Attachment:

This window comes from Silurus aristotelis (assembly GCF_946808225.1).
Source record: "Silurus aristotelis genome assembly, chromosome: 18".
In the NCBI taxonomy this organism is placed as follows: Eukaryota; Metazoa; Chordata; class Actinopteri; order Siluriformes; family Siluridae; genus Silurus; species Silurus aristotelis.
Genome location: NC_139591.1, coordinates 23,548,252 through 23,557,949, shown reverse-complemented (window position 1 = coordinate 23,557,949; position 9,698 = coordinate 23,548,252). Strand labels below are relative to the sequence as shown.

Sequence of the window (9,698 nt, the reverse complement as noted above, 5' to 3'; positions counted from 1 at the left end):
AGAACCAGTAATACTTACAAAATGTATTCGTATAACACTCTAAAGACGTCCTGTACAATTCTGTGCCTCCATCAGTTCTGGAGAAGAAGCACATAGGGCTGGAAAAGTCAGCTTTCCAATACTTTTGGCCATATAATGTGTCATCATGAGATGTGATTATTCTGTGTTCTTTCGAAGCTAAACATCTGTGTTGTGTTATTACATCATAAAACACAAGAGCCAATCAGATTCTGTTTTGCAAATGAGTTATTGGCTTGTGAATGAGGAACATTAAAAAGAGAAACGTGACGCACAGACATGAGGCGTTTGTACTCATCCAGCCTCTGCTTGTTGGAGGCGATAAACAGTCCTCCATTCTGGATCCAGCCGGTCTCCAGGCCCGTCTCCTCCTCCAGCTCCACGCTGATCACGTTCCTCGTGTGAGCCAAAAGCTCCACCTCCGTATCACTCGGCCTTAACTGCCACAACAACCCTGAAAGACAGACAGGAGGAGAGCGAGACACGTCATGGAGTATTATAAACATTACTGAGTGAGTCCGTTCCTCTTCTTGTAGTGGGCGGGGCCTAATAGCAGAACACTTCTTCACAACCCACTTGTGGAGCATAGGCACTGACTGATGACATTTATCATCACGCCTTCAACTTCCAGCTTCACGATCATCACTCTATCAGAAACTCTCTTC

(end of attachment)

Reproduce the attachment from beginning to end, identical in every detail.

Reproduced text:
This window comes from Silurus aristotelis (assembly GCF_946808225.1).
Source record: "Silurus aristotelis genome assembly, chromosome: 18".
In the NCBI taxonomy this organism is placed as follows: Eukaryota; Metazoa; Chordata; class Actinopteri; order Siluriformes; family Siluridae; genus Silurus; species Silurus aristotelis.
Genome location: NC_139591.1, coordinates 23,548,252 through 23,557,949, shown reverse-complemented (window position 1 = coordinate 23,557,949; position 9,698 = coordinate 23,548,252). Strand labels below are relative to the sequence as shown.

Sequence of the window (9,698 nt, the reverse complement as noted above, 5' to 3'; positions counted from 1 at the left end):
AGAACCAGTAATACTTACAAAATGTATTCGTATAACACTCTAAAGACGTCCTGTACAATTCTGTGCCTCCATCAGTTCTGGAGAAGAAGCACATAGGGCTGGAAAAGTCAGCTTTCCAATACTTTTGGCCATATAATGTGTCATCATGAGATGTGATTATTCTGTGTTCTTTCGAAGCTAAACATCTGTGTTGTGTTATTACATCATAAAACACAAGAGCCAATCAGATTCTGTTTTGCAAATGAGTTATTGGCTTGTGAATGAGGAACATTAAAAAGAGAAACGTGACGCACAGACATGAGGCGTTTGTACTCATCCAGCCTCTGCTTGTTGGAGGCGATAAACAGTCCTCCATTCTGGATCCAGCCGGTCTCCAGGCCCGTCTCCTCCTCCAGCTCCACGCTGATCACGTTCCTCGTGTGAGCCAAAAGCTCCACCTCCGTATCACTCGGCCTTAACTGCCACAACAACCCTGAAAGACAGACAGGAGGAGAGCGAGACACGTCATGGAGTATTATAAACATTACTGAGTGAGTCCGTTCCTCTTCTTGTAGTGGGCGGGGCCTAATAGCAGAACACTTCTTCACAACCCACTTGTGGAGCATAGGCACTGACTGATGACATTTATCATCACGCCTTCAACTTCCAGCTTCACGATCATCACTCTATCAGAAACTCTCTTC